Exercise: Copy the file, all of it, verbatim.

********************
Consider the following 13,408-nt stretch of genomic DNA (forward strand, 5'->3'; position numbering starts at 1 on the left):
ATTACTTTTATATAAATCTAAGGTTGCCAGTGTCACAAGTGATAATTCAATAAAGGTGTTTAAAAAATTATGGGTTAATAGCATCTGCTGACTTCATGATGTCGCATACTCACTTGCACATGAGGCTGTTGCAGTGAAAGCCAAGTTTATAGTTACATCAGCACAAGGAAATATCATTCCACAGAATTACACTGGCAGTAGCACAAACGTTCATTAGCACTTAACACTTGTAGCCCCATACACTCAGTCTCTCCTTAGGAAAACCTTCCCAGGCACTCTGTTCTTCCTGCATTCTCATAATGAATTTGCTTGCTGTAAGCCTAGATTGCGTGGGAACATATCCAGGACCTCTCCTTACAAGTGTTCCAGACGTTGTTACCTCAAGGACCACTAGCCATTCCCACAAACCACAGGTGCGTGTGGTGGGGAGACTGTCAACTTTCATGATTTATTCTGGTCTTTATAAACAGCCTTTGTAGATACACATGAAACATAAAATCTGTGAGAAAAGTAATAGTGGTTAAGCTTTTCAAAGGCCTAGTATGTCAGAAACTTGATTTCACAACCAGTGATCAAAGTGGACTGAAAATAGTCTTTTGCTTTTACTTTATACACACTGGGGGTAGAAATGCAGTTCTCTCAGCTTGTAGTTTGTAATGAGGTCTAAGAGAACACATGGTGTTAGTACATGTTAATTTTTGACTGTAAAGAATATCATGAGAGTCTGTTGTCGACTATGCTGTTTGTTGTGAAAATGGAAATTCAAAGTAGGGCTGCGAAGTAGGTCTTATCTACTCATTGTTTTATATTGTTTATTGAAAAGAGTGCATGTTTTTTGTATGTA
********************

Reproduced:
Consider the following 13,408-nt stretch of genomic DNA (forward strand, 5'->3'; position numbering starts at 1 on the left):
ATTACTTTTATATAAATCTAAGGTTGCCAGTGTCACAAGTGATAATTCAATAAAGGTGTTTAAAAAATTATGGGTTAATAGCATCTGCTGACTTCATGATGTCGCATACTCACTTGCACATGAGGCTGTTGCAGTGAAAGCCAAGTTTATAGTTACATCAGCACAAGGAAATATCATTCCACAGAATTACACTGGCAGTAGCACAAACGTTCATTAGCACTTAACACTTGTAGCCCCATACACTCAGTCTCTCCTTAGGAAAACCTTCCCAGGCACTCTGTTCTTCCTGCATTCTCATAATGAATTTGCTTGCTGTAAGCCTAGATTGCGTGGGAACATATCCAGGACCTCTCCTTACAAGTGTTCCAGACGTTGTTACCTCAAGGACCACTAGCCATTCCCACAAACCACAGGTGCGTGTGGTGGGGAGACTGTCAACTTTCATGATTTATTCTGGTCTTTATAAACAGCCTTTGTAGATACACATGAAACATAAAATCTGTGAGAAAAGTAATAGTGGTTAAGCTTTTCAAAGGCCTAGTATGTCAGAAACTTGATTTCACAACCAGTGATCAAAGTGGACTGAAAATAGTCTTTTGCTTTTACTTTATACACACTGGGGGTAGAAATGCAGTTCTCTCAGCTTGTAGTTTGTAATGAGGTCTAAGAGAACACATGGTGTTAGTACATGTTAATTTTTGACTGTAAAGAATATCATGAGAGTCTGTTGTCGACTATGCTGTTTGTTGTGAAAATGGAAATTCAAAGTAGGGCTGCGAAGTAGGTCTTATCTACTCATTGTTTTATATTGTTTATTGAAAAGAGTGCATGTTTTTTGTATGTA